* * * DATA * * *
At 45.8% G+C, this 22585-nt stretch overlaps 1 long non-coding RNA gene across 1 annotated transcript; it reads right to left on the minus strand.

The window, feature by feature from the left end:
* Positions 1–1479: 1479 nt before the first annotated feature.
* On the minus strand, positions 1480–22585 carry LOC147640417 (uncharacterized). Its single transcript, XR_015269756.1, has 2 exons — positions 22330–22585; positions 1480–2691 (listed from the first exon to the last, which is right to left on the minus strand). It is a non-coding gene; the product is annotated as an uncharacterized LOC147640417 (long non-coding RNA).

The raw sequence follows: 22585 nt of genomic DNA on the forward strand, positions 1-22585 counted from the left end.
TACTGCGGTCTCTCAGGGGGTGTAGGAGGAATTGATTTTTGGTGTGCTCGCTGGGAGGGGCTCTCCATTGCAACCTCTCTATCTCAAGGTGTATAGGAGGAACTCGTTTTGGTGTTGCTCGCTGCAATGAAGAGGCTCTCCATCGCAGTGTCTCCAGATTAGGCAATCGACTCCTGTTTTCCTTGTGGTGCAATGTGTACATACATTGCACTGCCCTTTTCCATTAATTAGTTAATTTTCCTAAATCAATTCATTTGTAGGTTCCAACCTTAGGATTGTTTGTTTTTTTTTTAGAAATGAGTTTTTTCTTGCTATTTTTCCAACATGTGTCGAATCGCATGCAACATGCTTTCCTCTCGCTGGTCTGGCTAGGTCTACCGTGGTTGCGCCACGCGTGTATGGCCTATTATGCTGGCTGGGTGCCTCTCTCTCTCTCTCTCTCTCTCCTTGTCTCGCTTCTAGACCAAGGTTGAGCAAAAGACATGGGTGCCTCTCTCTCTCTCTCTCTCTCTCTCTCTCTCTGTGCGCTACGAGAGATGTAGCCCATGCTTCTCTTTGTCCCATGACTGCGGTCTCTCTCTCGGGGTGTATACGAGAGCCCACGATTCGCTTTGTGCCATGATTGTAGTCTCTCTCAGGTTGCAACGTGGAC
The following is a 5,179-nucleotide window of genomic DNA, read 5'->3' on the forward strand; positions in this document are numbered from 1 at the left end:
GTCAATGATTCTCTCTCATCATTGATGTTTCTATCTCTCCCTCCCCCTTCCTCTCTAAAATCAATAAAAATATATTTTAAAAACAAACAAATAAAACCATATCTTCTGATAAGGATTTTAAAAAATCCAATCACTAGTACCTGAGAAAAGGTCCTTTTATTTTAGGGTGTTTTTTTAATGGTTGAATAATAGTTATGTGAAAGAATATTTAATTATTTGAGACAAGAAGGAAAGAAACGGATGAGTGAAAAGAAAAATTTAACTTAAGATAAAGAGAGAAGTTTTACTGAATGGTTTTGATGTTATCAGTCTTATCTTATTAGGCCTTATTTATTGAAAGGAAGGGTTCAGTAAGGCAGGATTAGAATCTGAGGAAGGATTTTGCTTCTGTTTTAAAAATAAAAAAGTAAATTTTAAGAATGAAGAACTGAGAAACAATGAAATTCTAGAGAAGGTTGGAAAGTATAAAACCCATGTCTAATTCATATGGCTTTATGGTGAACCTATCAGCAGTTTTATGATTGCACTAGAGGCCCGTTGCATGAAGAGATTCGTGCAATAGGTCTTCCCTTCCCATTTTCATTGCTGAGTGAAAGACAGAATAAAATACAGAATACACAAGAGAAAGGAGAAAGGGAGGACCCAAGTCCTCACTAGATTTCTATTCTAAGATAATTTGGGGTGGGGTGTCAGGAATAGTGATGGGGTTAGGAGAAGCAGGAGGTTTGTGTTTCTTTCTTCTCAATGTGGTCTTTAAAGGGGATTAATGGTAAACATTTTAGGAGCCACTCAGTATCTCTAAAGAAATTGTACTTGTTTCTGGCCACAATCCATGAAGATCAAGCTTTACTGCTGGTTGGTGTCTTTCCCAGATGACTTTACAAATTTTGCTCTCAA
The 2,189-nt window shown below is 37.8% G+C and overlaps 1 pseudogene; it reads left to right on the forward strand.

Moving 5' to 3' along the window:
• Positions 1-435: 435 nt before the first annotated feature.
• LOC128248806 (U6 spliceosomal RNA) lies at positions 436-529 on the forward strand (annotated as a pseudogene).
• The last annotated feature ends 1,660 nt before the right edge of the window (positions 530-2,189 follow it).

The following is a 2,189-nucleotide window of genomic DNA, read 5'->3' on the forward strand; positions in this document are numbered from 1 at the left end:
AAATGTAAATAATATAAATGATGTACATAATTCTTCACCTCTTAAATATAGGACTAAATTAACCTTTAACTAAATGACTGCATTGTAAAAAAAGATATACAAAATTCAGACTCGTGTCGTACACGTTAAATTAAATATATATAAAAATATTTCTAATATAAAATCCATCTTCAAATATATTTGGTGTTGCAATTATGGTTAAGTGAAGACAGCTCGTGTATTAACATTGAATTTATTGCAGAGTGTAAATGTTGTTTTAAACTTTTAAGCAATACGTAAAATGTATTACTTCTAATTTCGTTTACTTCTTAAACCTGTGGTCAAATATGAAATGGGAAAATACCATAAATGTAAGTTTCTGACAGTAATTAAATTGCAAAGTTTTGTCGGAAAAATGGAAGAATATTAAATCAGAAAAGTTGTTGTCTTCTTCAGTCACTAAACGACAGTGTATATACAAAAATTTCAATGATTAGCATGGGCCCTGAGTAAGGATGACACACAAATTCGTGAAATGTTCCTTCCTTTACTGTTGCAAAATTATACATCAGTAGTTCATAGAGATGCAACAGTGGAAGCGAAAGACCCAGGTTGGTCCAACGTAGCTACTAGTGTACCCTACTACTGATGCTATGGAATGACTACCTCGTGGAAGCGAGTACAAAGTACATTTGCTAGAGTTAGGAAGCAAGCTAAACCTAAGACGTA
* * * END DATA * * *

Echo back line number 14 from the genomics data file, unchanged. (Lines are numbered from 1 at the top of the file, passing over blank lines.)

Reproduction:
The following is a 2,189-nucleotide window of genomic DNA, read 5'->3' on the forward strand; positions in this document are numbered from 1 at the left end: